We begin a look at stability, one of the foundational Benedictine vows—and one sorely needed today. De Wall explores it in Chapter 4.
It is impossible to calculate the damage done by the “prosperity gospel” (which is no gospel). Disillusioned, disappointed, and deceived people are its result. Such is always the case when we forget that spirituality is reality.
The vow of stability formed the foundation of true spirituality in Benedict’s day, and before. It needs to do so today. Stability tests us at two key places. We will look at the first place today—the place of motive.
Chapter 58 of the Rule requires the community to refuse a seeker entry for four or five days. Why? To withhold hospitality? No. Rather, to test the motive of the seeker.
A delay showed whether the seeker was knocking to meet an immediate need, or knocking to seek God.
The first, ancient question in receiving people into a monastery was, “What do you seek?” It is still where our spiritual formation begins. Until we say, “I seek God,” we are coddling some secondary motive. But the spiritual life can only be sustained for the long-haul by seeking God alone (e.g. Matt 6:33).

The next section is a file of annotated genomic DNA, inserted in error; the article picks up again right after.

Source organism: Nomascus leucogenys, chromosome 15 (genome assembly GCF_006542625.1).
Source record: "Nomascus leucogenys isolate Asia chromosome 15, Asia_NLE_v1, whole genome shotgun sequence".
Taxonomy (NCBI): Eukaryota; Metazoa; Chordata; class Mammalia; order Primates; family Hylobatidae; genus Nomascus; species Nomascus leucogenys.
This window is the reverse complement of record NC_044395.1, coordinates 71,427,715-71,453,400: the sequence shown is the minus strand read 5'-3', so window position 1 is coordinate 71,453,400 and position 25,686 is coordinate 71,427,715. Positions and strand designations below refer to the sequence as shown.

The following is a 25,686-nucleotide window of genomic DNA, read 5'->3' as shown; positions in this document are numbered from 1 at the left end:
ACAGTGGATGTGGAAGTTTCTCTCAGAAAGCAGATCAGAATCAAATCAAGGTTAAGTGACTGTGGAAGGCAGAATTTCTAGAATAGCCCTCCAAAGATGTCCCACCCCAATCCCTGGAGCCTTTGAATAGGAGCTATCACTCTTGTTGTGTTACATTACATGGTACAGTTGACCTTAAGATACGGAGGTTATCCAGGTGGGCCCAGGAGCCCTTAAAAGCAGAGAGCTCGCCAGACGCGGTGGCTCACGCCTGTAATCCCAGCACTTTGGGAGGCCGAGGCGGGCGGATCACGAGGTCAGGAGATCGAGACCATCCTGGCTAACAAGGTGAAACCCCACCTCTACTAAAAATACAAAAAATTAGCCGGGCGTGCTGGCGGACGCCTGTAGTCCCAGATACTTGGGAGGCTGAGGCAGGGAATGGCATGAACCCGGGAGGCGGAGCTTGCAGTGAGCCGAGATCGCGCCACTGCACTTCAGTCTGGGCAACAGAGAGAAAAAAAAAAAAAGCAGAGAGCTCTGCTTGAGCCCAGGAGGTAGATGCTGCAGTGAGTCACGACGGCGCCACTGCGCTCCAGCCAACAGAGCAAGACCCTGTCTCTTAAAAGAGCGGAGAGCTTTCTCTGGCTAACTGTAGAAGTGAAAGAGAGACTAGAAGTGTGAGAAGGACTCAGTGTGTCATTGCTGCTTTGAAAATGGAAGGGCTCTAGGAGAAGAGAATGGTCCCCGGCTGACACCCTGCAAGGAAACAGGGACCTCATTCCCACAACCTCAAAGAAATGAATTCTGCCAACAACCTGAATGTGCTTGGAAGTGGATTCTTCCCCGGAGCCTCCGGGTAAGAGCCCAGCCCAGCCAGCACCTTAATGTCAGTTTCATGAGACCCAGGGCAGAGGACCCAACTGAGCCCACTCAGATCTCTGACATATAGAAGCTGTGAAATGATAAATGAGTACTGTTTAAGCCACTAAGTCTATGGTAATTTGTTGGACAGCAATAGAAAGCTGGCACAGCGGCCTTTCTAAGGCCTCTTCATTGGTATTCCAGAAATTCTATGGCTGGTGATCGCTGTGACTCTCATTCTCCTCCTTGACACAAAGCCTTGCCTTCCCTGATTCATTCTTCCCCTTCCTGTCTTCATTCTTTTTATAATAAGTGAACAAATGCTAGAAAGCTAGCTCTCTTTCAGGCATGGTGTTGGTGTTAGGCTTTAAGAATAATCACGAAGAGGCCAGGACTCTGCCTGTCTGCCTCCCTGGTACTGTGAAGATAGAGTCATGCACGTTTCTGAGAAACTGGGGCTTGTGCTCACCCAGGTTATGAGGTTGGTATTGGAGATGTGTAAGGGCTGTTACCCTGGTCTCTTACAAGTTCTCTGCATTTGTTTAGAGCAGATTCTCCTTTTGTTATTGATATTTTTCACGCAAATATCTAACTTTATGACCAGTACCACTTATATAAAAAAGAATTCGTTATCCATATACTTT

Jesus called this “purity of heart” (Matt 5:8). Stability preserves it by burning away the chaff of instant gratification.
Ultimately it is God alone and it is a beautiful place to be and at the same time seemingly a fragile place to be. It is until we learn to see God in all things and trust in His outcome that we find peace. Not that we disengage, but through peace we have the strength to engage and stay there. In a “cloistered” community I would think this line of questioning is founded in wisdom gained of course through experience and revelation.
The story is good reminder to us to seek and rid ourselves of any underlying motives and this season is especially wonderful for reminding us to be about those things. We can then become ministers with and to our neighbors by allowing God to fully minister to us.
It is our aim…Lord hear our prayer.